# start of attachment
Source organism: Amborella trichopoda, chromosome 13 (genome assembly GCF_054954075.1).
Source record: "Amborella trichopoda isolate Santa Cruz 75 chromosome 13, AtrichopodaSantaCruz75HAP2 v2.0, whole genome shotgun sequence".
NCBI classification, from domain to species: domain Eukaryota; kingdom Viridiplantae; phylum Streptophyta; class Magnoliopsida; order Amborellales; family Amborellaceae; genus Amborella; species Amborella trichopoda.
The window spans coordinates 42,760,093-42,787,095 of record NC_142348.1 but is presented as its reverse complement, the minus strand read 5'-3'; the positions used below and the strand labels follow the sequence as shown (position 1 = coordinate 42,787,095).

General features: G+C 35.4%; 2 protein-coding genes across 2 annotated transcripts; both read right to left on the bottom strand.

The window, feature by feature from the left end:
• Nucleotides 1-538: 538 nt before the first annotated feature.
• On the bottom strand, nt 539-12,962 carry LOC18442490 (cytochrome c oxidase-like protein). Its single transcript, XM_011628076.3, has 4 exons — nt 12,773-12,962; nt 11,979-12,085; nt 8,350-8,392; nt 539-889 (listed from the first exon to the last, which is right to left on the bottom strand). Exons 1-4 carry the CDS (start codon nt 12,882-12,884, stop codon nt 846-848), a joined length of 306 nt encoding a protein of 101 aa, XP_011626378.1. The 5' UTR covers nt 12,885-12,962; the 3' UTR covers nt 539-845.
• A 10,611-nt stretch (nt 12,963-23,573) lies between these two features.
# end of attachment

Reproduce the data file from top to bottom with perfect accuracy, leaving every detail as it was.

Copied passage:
Source organism: Amborella trichopoda, chromosome 13 (genome assembly GCF_054954075.1).
Source record: "Amborella trichopoda isolate Santa Cruz 75 chromosome 13, AtrichopodaSantaCruz75HAP2 v2.0, whole genome shotgun sequence".
NCBI classification, from domain to species: domain Eukaryota; kingdom Viridiplantae; phylum Streptophyta; class Magnoliopsida; order Amborellales; family Amborellaceae; genus Amborella; species Amborella trichopoda.
The window spans coordinates 42,760,093-42,787,095 of record NC_142348.1 but is presented as its reverse complement, the minus strand read 5'-3'; the positions used below and the strand labels follow the sequence as shown (position 1 = coordinate 42,787,095).

General features: G+C 35.4%; 2 protein-coding genes across 2 annotated transcripts; both read right to left on the bottom strand.

The window, feature by feature from the left end:
• Nucleotides 1-538: 538 nt before the first annotated feature.
• On the bottom strand, nt 539-12,962 carry LOC18442490 (cytochrome c oxidase-like protein). Its single transcript, XM_011628076.3, has 4 exons — nt 12,773-12,962; nt 11,979-12,085; nt 8,350-8,392; nt 539-889 (listed from the first exon to the last, which is right to left on the bottom strand). Exons 1-4 carry the CDS (start codon nt 12,882-12,884, stop codon nt 846-848), a joined length of 306 nt encoding a protein of 101 aa, XP_011626378.1. The 5' UTR covers nt 12,885-12,962; the 3' UTR covers nt 539-845.
• A 10,611-nt stretch (nt 12,963-23,573) lies between these two features.